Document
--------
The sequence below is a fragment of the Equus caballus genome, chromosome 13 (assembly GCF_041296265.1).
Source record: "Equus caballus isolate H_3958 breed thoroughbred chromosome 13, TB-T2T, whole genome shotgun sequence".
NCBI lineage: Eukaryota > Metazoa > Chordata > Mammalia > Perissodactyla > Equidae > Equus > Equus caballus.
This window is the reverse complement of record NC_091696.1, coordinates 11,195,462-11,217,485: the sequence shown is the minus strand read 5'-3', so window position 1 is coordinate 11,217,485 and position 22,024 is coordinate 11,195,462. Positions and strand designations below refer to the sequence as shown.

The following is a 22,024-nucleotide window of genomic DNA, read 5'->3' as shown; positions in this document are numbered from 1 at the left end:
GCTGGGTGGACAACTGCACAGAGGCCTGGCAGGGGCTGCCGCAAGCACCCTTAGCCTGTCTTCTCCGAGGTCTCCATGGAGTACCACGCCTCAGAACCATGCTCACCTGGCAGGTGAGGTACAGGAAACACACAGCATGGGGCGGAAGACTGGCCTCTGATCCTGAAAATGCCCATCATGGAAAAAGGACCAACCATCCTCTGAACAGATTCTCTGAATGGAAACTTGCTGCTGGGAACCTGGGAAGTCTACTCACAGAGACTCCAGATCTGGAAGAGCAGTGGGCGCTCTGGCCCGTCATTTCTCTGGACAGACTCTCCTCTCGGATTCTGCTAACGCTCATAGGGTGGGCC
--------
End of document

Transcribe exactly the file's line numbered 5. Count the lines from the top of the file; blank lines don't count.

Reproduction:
The following is a 22,024-nucleotide window of genomic DNA, read 5'->3' as shown; positions in this document are numbered from 1 at the left end: